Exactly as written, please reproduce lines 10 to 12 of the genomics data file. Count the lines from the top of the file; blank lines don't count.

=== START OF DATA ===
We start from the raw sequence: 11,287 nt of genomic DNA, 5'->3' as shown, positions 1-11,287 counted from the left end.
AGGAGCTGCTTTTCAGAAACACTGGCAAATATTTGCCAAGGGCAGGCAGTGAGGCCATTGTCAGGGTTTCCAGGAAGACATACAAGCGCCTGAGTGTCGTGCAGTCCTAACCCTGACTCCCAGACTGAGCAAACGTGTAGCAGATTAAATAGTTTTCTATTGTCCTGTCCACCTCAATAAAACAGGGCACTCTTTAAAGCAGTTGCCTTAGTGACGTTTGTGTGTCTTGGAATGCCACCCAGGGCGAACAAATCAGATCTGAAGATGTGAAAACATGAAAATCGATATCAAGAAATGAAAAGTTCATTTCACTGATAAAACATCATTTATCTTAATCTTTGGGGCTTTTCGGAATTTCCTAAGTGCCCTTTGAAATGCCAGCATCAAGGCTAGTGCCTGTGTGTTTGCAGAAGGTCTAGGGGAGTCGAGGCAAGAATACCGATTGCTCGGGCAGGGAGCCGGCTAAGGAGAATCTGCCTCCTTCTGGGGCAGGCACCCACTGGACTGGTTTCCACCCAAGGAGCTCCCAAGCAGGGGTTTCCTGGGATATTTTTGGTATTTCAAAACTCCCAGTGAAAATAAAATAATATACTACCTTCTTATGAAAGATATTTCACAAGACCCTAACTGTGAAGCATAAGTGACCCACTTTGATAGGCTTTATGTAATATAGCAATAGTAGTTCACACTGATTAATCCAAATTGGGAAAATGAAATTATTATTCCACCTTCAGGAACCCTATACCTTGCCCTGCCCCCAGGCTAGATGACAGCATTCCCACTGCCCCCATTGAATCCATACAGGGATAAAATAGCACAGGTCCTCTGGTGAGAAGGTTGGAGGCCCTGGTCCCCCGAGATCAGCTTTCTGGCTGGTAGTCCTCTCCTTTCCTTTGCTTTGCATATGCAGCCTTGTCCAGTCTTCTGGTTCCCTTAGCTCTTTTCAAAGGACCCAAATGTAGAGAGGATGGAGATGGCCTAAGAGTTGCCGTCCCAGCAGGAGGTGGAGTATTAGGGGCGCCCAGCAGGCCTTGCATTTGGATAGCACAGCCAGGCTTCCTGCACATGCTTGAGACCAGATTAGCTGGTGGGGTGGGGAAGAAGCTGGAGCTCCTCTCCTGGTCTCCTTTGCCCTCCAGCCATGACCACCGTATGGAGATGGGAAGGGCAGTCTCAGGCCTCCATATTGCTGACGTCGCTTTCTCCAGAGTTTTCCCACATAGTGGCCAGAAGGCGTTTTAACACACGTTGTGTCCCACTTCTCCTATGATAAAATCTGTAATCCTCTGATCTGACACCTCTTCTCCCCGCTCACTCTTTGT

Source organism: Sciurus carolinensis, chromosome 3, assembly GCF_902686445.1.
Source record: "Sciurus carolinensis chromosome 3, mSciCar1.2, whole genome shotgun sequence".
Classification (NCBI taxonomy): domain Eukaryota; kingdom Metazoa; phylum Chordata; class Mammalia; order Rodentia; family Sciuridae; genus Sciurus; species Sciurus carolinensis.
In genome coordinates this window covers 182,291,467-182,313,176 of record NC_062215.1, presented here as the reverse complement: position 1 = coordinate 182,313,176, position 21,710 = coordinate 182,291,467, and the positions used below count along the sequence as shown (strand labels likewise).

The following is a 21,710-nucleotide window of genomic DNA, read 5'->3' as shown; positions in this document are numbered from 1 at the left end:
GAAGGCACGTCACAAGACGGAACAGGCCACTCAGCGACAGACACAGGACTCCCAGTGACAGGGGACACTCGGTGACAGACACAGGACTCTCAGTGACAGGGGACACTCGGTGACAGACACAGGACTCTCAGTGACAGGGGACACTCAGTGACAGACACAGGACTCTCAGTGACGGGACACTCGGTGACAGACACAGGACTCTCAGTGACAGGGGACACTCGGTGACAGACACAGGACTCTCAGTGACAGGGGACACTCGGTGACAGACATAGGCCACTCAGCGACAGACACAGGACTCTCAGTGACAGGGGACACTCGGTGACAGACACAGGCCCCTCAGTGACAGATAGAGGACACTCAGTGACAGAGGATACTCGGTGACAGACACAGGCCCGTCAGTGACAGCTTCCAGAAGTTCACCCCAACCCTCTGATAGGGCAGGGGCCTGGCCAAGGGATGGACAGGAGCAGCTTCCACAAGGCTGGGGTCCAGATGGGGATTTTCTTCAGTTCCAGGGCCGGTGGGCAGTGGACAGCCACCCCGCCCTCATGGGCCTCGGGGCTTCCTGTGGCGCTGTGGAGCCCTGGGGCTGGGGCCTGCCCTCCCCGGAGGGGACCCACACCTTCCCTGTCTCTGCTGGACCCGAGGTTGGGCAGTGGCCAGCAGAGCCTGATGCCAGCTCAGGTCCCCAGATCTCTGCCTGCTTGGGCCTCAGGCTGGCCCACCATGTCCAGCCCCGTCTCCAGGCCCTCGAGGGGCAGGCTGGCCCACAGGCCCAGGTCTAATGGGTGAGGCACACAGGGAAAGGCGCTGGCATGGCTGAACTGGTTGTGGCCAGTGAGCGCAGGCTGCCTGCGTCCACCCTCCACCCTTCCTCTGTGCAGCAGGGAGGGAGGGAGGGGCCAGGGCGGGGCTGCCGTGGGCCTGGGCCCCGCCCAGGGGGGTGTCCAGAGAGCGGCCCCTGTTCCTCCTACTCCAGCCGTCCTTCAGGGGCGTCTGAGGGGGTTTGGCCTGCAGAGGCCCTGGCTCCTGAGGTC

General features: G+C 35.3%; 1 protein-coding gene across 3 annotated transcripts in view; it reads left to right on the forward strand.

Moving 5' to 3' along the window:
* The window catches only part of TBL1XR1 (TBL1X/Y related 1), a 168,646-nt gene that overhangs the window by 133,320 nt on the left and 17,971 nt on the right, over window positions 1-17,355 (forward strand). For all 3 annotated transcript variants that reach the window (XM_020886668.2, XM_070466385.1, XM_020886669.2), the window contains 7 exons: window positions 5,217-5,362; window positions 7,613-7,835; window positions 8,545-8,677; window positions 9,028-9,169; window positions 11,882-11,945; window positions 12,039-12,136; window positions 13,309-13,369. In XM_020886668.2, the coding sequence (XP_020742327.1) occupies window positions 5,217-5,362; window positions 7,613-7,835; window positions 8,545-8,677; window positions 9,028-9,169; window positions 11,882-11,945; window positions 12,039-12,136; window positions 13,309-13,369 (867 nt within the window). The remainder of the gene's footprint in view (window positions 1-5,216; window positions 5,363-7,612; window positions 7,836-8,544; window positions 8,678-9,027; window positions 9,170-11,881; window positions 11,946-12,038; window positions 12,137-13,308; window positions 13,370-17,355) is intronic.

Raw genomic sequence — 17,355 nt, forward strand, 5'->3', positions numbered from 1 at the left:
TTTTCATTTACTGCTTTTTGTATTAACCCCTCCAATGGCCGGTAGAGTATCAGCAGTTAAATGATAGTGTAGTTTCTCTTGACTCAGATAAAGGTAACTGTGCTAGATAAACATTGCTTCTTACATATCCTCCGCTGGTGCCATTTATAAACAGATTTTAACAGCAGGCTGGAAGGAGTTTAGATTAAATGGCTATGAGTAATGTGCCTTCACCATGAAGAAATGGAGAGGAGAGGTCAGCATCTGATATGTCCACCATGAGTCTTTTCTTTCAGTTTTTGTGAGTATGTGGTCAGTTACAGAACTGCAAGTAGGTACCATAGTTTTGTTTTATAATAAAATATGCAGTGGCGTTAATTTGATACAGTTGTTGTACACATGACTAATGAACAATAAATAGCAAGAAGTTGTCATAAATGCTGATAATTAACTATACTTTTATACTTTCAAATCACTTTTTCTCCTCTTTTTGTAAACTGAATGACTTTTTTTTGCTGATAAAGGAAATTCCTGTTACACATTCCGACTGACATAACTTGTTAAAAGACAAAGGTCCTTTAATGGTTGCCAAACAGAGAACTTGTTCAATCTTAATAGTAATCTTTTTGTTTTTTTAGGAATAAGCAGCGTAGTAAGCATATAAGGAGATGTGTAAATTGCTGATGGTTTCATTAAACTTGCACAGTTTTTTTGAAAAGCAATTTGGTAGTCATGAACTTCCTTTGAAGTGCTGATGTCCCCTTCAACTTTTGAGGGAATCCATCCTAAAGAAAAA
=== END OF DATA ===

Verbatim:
Moving 5' to 3' along the window:
* The window catches only part of TBL1XR1 (TBL1X/Y related 1), a 168,646-nt gene that overhangs the window by 133,320 nt on the left and 17,971 nt on the right, over window positions 1-17,355 (forward strand). For all 3 annotated transcript variants that reach the window (XM_020886668.2, XM_070466385.1, XM_020886669.2), the window contains 7 exons: window positions 5,217-5,362; window positions 7,613-7,835; window positions 8,545-8,677; window positions 9,028-9,169; window positions 11,882-11,945; window positions 12,039-12,136; window positions 13,309-13,369. In XM_020886668.2, the coding sequence (XP_020742327.1) occupies window positions 5,217-5,362; window positions 7,613-7,835; window positions 8,545-8,677; window positions 9,028-9,169; window positions 11,882-11,945; window positions 12,039-12,136; window positions 13,309-13,369 (867 nt within the window). The remainder of the gene's footprint in view (window positions 1-5,216; window positions 5,363-7,612; window positions 7,836-8,544; window positions 8,678-9,027; window positions 9,170-11,881; window positions 11,946-12,038; window positions 12,137-13,308; window positions 13,370-17,355) is intronic.

Raw genomic sequence — 17,355 nt, forward strand, 5'->3', positions numbered from 1 at the left: